Johannes Chrysostomus Wolfgangus Theophilus* was born in Salzburg, Austria, on January 27th, 1756 to Leopold Mozart and his wife, Anna Maria Pertl. Leopold was a composer, musical author, and violinist, and the Mozart family spent a lot of time with music.
Joannes (hereafter called Wolfgang--did you read the *?) quickly proved to be very gifted musically. By age four, he could play back tunes played to him on the harpsichord, and by five he was playing the violin. He is said to have composed his first piano pieces just before his fourth birthday--these are slight variations on the music his older sister was practising.
Leopold was keen to exhibit his son's talents, along with those of his gifted pianist-daughter, Maria-Anna (called Nannerl) (1751--1829), and he took them on a series of
tours across Europe with them when Mozart was just six years old. Mozart's first known public appearance was in 1761 at Salzburg University.
In 1767 the family went for five months to Vienna, where Mozart wrote an opera buffa (comic opera) for the Emperor,
La finta semplice (trans, the Pretend Simpleton); and a Singspiel (a German-language opera with some spoken
dialogue), Bastien und Bastienne (1769), commissioned by Dr Franz Anton Mesmer. However, in Vienna the Italian
musicians at court, including the composer Antonio Salieri, made it difficult for him to produce his operas. He returned to Salzburg, and was appointed honorary Konzertmeister to Archbishop Sigismund von Schrattenbach.
There followed three extended visits by father and son to Italy (1770--2). Musical experience gained on these tours
helped mould Mozart's style, especially in dramatic music. He was prolific, writing sacred vocal pieces and instrumental
works too. By 1772 he had written about 25 symphonies (some are lost), and his first quartets. Further quartets and
symphonies followed during and after a visit to Vienna in 1773, when he came into contact with Haydn's music. Between
1775--6 he composed two operas: La finta giardiniera (trans The Lady Who Disguised Herself as a Gardener) and Il
re pastore (The Shepherd King); five violin concertos; the Haffner Serenade, and masses for the Salzburg Court
Chapel. Bach, Haydn, Handel, and the Italian composers were all major influences on him at the time.
Unhappy with the austere and unmusical Archbishop Colloredo of Salzburg, who was appointed at the death of
Sigismund, Mozart left his service in 1777 and, travelling with his mother, sought employment elsewhere. They stayed at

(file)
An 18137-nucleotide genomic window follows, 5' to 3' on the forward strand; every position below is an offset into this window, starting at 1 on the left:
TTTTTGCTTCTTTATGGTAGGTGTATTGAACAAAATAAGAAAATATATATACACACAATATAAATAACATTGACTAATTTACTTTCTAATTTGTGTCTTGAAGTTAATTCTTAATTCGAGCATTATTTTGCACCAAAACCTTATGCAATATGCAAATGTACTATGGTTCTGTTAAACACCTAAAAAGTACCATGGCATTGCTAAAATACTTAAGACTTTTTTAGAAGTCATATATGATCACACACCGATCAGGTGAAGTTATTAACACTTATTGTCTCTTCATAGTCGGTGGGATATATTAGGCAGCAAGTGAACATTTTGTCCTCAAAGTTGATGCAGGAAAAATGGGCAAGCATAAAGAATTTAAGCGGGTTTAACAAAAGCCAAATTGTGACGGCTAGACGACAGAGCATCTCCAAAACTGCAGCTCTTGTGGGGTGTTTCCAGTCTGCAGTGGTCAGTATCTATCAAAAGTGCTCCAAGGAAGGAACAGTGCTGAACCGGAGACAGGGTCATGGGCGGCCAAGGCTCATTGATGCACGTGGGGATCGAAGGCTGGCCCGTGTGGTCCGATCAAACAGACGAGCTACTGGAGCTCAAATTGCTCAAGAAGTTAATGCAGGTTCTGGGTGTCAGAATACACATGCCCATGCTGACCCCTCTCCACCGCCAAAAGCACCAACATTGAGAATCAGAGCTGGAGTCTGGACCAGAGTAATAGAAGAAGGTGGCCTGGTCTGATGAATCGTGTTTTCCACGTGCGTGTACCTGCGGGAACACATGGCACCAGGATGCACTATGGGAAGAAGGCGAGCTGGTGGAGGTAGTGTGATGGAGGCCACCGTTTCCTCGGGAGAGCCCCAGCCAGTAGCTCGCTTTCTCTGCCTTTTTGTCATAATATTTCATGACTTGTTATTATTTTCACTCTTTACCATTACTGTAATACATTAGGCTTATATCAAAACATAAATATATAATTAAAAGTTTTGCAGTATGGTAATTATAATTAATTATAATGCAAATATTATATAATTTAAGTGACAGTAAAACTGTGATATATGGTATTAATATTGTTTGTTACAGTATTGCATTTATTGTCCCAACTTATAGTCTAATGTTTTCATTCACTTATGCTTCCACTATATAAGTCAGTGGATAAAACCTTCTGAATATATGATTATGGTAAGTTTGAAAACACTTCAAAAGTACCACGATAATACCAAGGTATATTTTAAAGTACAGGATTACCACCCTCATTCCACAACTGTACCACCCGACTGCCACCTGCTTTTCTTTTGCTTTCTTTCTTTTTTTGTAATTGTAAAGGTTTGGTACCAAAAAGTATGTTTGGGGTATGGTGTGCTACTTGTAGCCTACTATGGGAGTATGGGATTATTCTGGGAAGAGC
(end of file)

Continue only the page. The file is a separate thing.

Mannheim, where he composed some piano concertos and flute quartets, and fell in love with a coloratura soprano,
Aloysia Weber. In 1778 his mother died in Paris. He composed the Paris symphony the same year. His father then
persuaded him to return to Salzburg. Mozart visited the Webers on his way back to find that Aloysia seemed to have
forgotten him entirely.
Back in Salzburg, Mozart reluctantly accepted the post of court organist (1779). At this time he composed the
Coronation Mass (1779), the Sinfonia Concertante in E Flat Major for Violin, Viola and Orchestra, and the Serenade in
D Major. In 1780 he received an important commission from Munich, the opera seria (serious opera) Idomeneo . In
1781 Colloredo summoned Mozart to Vienna for the coronation of Emperor Joseph II. Again, he left the archbishop's
service, this time after a stormy scene, but remained in Vienna, which became his home for the rest of his short, full life.
Aloysia Weber had married a court actor and Mozart had turned his attentions to her sister Constanze, whom he married in 1782 - the year of his Singspiel , Die Entfhrung aus dem Serail (The Abduction from the Harem). Married life was humorous and happy, but financially insecure. Mozart eked out his income by teaching. They had six children, two of whom survived. He became a Freemason in 1784, and in the same year he produced six piano concertos. In 1785 he composed a futher three, and in 1786 three more. These marked the rich flowering of his maturity, along with the six quartets dedicated to Haydn; the Linz and Prague symphonies; and the three Italian comic masterpieces
composed to libretti by Lorenzo da Ponte: Le nozze di Figaro (1786, The Marriage of Figaro, after Beaumarchais),
Don Giovanni (first performed in Prague, 1787), and CosÏ fan tutte (1790, trans Thus All Women). The string quintets
in C major and G minor (1787), the last three symphonies (1788) - including his masterpiece of counterpoint, the
Symphony no.41 in C Major, the Jupiter - the quartets for the King of Prussia, and a clarinet quintet mark the peak of
his instrumental powers.
The letters to fellow Masons in his last three years make sad reading, reflecting his countless anxieties about finance or health. He hoped for new commissions or a court post on the accession of Emperor Leopold II, but nothing was
forthcoming. In 1791 he applied unsuccessfully for the post of Kapellmeister of St. Stephen's Cathedral. His last
complete works were the masonic Singspiel , Die Zauberflote (1791, The Magic Flute); an opera seria, La clemenze di Tito (1791, The mercy of Tito), and a clarinet concerto for Leopold's coronation. Commissioned by an unknown stranger to compose the Requiem Mass, Mozart became obsessed with the idea that it was for his own death, and he died before the work was finished, after three weeks of fever, on December 25th, 1791. There isn't any strong evidence about the cause of his death, although there is much speculation about it. Deeply in debt at the time of his death, Mozart did not live long enough to enjoy the financial rewards from the success of The Magic Flute, and was buried in a pauper's grave.
* Theophilus translates to Amadeus in Latin, and he adopted this later in life. He used Wolfgango Amadeo Mozart as his signature in the 1770 until 1777, when he switched to Wolfgang Amadè Mozart. He did refer to himself as 'Wolfgangus Amadeus' in jest, but it's a mystery how this became the norm.